5. Reduce Your Plastic Usage
You’ve seen the videos of divers swimming in masses of floating plastic off of our most loved beaches. Plastic waste often ends up entangling sea creatures, destroying habitats and killing hundreds of thousands of animals each year. Cutting back on your everyday usage may seem like a big responsibility (and an even bigger inconvenience). Start small and work your way up to larger efforts. Limit your plastic usage by simply carrying a reusable water bottle, using non-disposable containers for food instead of disposable plastics and taking your own grocery totes to the store rather than using plastic bags (many stores will now offer a discount for this).
6. Limit Your Carbon Footprint & Energy Consumption
Your carbon footprint may seem minimal, but when the whole population is combined, energy and waste have mass effects on the ocean and climate change. Be conscious of the power and energy you are using daily – do you leave a light on in your closet? Or the fan in your bathroom on for no reason? These seemingly small actions add up, not to mention increasing your power bill. Try switching to eco-friendly energy practices, like using compact fluorescent light bulbs, turning off lights, taking the stairs and making reasonable changes to your thermostat.
7. Clean Up Your Beach
Join a local initiative to clean up your beach, and if you don’t live on the beach, clean up any trash you find not where it’s supposed to be—in the trash or recycling bin broken up to do as little harm as possible. On beach vacations, make a point to help out the beach you cherish so much. Challenge yourself by picking up a certain amount of trash every day. A beach clean up is also an excellent idea for team building, volunteer events and more.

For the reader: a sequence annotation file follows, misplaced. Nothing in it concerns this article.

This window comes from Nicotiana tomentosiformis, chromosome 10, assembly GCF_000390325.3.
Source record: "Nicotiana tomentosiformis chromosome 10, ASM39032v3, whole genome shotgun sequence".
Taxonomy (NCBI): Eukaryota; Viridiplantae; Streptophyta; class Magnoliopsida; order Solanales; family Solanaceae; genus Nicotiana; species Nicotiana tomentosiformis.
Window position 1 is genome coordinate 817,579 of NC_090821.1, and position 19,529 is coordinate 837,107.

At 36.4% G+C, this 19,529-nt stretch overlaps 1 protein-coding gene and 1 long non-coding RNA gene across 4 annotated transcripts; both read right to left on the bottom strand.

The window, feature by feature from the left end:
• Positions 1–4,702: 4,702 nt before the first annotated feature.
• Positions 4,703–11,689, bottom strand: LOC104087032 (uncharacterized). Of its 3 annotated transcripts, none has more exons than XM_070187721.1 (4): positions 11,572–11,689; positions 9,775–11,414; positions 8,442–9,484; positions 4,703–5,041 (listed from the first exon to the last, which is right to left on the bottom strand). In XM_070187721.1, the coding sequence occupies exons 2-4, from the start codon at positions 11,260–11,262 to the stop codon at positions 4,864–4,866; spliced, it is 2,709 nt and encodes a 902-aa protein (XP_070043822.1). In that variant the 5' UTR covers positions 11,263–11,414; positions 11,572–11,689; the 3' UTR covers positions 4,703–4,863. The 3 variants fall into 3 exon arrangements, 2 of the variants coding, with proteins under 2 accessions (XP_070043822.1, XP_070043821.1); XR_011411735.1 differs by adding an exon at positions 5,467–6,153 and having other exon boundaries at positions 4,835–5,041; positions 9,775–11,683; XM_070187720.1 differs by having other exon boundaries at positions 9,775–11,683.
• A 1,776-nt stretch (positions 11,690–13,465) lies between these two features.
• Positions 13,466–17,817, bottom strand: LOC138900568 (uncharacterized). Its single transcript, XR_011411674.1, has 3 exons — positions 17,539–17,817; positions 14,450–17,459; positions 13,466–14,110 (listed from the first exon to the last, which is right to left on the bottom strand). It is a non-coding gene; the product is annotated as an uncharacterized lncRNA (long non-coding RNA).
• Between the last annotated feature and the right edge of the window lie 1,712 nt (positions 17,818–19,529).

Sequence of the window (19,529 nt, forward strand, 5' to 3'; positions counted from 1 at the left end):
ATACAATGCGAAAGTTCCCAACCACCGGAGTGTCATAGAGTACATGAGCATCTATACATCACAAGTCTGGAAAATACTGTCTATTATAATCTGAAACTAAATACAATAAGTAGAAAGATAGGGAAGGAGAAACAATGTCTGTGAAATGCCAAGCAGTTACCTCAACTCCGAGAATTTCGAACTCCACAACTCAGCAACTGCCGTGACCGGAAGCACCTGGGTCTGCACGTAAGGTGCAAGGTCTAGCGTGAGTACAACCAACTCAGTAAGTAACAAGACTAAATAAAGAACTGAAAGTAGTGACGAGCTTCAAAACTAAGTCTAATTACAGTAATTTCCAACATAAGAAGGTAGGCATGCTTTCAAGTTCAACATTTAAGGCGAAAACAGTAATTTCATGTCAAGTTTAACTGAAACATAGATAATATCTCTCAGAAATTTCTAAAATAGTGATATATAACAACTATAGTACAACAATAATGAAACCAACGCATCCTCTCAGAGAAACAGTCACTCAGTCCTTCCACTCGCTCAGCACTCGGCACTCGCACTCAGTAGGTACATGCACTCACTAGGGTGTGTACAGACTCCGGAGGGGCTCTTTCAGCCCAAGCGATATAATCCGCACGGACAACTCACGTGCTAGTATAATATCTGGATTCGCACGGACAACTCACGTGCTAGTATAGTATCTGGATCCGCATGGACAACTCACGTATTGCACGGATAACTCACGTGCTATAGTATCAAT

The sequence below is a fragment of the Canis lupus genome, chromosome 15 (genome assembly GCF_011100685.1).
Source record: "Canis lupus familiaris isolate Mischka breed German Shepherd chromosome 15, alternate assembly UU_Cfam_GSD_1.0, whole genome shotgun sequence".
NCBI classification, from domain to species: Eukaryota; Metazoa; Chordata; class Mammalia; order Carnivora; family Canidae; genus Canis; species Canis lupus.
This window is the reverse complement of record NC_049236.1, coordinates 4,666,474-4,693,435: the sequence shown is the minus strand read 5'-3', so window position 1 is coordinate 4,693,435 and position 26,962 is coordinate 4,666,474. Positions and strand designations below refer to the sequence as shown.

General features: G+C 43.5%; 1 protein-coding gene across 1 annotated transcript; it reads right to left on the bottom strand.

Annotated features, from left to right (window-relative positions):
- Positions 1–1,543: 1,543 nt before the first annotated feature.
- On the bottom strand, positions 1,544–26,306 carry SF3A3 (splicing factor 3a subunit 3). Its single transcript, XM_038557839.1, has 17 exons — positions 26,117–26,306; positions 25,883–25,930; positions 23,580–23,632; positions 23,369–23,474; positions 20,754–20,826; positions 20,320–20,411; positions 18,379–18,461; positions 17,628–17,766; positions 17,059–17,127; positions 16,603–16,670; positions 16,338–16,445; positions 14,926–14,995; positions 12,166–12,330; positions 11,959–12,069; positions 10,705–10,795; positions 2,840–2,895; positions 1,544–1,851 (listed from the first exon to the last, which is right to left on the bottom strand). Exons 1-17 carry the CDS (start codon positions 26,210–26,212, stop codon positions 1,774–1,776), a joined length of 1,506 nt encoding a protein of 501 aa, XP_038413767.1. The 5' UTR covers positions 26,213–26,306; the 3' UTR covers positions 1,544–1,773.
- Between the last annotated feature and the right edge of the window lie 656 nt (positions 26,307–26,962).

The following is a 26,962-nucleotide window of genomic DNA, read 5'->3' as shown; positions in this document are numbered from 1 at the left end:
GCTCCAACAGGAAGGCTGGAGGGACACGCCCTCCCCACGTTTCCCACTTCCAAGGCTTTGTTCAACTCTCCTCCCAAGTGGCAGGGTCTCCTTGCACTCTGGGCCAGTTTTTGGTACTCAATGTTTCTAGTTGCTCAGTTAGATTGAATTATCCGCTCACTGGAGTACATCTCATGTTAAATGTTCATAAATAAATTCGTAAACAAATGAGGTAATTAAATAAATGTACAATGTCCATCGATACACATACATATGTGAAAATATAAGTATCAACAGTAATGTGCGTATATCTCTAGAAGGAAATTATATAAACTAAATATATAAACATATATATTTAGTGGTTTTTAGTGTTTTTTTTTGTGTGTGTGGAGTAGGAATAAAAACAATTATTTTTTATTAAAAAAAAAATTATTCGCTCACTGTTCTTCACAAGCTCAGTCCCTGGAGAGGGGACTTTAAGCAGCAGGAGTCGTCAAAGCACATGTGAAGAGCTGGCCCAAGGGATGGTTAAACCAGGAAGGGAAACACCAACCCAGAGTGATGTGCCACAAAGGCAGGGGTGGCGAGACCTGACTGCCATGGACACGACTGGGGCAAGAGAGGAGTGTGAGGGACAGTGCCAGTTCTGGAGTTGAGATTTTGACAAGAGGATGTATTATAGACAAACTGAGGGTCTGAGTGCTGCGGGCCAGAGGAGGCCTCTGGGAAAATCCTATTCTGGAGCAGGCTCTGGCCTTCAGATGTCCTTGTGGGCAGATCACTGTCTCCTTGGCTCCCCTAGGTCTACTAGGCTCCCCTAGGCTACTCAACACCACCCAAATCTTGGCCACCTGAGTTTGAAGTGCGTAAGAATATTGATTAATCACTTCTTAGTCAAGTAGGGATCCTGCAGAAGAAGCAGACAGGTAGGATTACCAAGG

8. Educate Yourself and Those Around You
Everyone loves hearing about someone’s passion. When you’re passionate about something, it shows! Educate yourself on the ocean and its creatures. Develop a deep, personal love for the planet you’re a part of and all its inhabitants. Share your personal passion with others and be a genuine advocate for marine life and the oceans. Get involved in community organizations like your local aquarium or marine program, follow marine programs on social media, and share their mission with your friends and family. Chances are, you will see something amazing, learn important life lessons and breed passion for the ocean in other people too!
9. Support Organizations Working to Protect the Ocean
Saving the ocean is a global effort. Seek out national and international organizations like Mote Marine Laboratory & Aquarium or Parley for the Oceans, and support them. Your support doesn’t have to be monetary—volunteer your time, share their message, get involved. Support what you believe in with your daily actions.
10. Enjoy the Ocean Responsibly
Whether you enjoy lounging on the beach with a good read, or boating in the Gulf on the weekend, practice responsible fun in the ocean. Never throw anything into the ocean or overboard, be aware of the animals and marine life around you and never dispose of fuel in the ocean. For vacationers, opt for an eco-friendly resort on your next beach getaway, or research options that care for the environment. Many hotels offer a green movement that limits the use of detergents, chemicals and trash during daily housekeeping.
11. Spread the Word
Let other ocean and beach lovers know how simple it is to make a difference. Simply share this article and the information in it with your friends, family, neighbors and social networks and lead by example to help everyone take small steps in the right direction.